I recently saw the performance of King Lear with Glenda Jackson as the mad king. It was a magnificent production and if you have the chance to see, I would certainly urge you to do so. The production had many interesting features and interpretations which seemed to be great entrees into several compliance topics. The play was directed by Sam Gold and it was scored by Phillip Glass but the star power was derived from Jackson as King Lear. It was a fabulous take on the story and one that will resonate directly to our turbulent times. Therefore, inspired by octogenarian Jackson and her performance, I am going to use King Lear as a deep dive into several compliance topics this week. In this episode, I want to discuss the opening scene where Lear bids his daughters express the breadth and scope of their love for him.

Lear has called a conference to divide his kingdom between his three daughters, Goneril, Regan and Cordelia, his youngest who is clearly is favorite. Goneril professes her love is more than words alone can convey, saying “A love that makes . . . speech unable / Beyond all manner of so much I love you”. Regan professes, “Myself an enemy to all other joys, Which the most precious square of sense possesses, And find I am alone felicitate in your dear Highness’ love.” However, Cordelia refuses to play the flattering fool. Her father twice gives her the opportunity to redress this decision but she holds firm saying “Nothing, my lord”. This leads to the break in the family, the deaths of the sisters and the fullest scope of tragedy.

Why do you need to engage your audience? I thought about this in the context of the Foreign Corrupt Practices Act, compliance and regime change. This is not Saddam Hussain regime change where the US government invades a country to throw out the old boss. This is a democratically elected-peaceful transfer of power. However, it now appears that regime change now means corruption investigations which impact not only the FCPA but also US companies. Every compliance officer needs to aware of this new reality. Take three recent regime changes, together with what they have meant; and perhaps one to come.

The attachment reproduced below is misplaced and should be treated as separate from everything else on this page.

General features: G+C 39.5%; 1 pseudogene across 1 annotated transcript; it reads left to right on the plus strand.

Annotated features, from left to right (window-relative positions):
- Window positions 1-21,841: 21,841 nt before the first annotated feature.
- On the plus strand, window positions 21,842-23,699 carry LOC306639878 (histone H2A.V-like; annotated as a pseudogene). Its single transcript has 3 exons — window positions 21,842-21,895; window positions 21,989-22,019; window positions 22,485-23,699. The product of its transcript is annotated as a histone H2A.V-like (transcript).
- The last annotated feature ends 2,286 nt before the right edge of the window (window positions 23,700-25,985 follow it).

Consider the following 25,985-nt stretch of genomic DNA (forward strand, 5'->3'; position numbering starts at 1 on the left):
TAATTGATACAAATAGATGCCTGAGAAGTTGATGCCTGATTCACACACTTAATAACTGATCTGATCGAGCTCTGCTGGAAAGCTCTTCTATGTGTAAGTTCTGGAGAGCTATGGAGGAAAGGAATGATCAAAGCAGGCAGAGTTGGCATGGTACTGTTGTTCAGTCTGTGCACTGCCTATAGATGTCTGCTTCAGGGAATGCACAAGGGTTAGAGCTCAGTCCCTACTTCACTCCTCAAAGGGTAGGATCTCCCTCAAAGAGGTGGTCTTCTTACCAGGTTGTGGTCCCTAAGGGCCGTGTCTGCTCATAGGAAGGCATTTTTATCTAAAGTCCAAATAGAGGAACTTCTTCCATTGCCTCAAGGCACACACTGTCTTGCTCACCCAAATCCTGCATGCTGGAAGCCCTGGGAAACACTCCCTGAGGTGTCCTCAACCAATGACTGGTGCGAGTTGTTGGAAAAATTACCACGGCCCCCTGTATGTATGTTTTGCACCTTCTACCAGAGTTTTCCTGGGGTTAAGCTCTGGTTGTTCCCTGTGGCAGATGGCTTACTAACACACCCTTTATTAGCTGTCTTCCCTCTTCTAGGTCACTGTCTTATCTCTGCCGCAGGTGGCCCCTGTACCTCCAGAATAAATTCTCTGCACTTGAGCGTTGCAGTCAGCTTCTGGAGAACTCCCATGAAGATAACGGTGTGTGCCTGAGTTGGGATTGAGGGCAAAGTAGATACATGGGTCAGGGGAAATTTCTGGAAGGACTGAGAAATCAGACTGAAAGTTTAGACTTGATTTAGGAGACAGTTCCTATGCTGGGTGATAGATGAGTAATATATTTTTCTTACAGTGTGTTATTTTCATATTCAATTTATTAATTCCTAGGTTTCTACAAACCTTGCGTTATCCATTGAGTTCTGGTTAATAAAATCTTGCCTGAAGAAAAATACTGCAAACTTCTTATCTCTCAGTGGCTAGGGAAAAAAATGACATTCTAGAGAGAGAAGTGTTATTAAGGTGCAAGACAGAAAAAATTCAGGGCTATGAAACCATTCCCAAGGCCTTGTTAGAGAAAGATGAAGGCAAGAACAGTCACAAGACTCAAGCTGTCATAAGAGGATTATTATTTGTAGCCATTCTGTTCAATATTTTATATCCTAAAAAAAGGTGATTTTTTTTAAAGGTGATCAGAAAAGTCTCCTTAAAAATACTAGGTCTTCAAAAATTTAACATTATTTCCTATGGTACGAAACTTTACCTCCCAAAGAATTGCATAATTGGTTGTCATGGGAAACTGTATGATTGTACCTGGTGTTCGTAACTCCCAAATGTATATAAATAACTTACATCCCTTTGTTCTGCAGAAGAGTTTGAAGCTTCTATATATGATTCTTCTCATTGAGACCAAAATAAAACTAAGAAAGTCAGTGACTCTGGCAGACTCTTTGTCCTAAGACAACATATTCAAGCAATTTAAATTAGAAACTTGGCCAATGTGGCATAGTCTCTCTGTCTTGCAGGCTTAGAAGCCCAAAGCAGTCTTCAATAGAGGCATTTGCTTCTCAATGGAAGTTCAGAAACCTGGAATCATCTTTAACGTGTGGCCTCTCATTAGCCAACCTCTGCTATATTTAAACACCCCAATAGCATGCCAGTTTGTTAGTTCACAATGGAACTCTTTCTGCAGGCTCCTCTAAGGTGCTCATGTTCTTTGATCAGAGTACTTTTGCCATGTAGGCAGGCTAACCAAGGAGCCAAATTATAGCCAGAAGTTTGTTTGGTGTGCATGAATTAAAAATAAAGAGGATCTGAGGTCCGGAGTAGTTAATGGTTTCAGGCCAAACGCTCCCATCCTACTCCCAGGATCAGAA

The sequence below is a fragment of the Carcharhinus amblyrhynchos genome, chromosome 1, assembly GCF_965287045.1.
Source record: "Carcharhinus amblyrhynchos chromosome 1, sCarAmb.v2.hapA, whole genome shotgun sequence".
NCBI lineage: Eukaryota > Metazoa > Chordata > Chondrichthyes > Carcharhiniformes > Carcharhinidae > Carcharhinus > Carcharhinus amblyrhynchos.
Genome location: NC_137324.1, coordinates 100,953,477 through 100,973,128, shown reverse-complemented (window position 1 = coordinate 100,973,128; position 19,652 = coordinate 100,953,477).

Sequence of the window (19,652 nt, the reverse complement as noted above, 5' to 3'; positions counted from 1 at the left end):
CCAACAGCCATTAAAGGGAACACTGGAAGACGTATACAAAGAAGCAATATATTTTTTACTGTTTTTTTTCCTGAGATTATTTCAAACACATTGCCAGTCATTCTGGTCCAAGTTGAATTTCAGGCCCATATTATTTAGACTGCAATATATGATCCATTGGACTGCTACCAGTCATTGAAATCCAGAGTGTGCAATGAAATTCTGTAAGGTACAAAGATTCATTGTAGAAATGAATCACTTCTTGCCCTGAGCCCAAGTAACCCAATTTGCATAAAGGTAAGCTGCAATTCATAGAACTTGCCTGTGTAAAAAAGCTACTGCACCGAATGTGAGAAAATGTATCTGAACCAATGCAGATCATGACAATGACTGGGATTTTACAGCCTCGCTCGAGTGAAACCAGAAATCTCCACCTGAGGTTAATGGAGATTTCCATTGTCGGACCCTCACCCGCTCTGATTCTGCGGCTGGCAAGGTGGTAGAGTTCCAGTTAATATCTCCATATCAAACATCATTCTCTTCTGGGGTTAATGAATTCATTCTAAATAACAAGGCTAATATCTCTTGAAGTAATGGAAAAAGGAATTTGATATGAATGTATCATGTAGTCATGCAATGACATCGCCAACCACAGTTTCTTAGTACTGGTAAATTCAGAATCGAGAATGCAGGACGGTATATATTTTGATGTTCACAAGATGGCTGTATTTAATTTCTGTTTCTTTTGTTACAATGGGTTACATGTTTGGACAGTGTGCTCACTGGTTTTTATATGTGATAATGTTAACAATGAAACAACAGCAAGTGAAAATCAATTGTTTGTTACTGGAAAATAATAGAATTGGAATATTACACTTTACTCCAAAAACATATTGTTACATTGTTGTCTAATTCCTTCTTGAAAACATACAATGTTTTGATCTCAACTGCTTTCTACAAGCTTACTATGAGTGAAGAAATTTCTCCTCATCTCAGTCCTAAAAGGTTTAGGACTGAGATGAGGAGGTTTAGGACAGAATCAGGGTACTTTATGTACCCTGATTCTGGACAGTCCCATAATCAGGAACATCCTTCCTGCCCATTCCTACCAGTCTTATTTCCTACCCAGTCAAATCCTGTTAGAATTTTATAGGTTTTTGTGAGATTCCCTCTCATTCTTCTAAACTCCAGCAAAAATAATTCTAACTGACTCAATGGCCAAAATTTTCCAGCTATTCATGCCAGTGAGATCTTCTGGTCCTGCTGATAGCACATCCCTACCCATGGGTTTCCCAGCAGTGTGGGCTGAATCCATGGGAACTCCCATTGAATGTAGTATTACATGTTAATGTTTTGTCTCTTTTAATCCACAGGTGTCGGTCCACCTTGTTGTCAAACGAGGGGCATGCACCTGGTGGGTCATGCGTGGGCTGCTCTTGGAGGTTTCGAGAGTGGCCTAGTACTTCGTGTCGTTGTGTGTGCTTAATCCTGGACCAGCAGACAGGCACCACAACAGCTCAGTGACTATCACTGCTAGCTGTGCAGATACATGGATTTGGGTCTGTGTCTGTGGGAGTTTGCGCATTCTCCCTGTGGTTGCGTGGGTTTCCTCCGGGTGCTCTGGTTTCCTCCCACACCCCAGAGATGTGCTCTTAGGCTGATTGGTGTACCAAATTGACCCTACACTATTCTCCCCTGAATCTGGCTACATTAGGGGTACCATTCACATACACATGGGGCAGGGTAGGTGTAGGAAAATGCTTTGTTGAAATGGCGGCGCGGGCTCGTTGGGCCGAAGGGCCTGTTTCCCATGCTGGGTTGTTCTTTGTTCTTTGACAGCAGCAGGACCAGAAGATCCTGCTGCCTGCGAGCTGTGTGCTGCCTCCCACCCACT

1. South Africa
  2. Malaysia
  3. Brazil
  4. Venezuela

The bottom line is that every Chief Compliance Officer (CCO) must now watch local politics much more closely. If you are doing business in a high-risk country and there are new leaders brought in through democratically elected regime change, your company had better be ready for a robust corruption investigation. Certainly if Malaysia, South Africa and Brazil are any indication, prosecutors from nations with new regimes may well share their findings with the US Department of Justice (DOJ). This means that regime change could lead directly to a FCPA investigation, where the disclosure was by a foreign government and not the company self-disclosing. If there is no self-disclosure, a company is not eligible for the declination under the 2017 FCPA Corporate Enforcement Policy.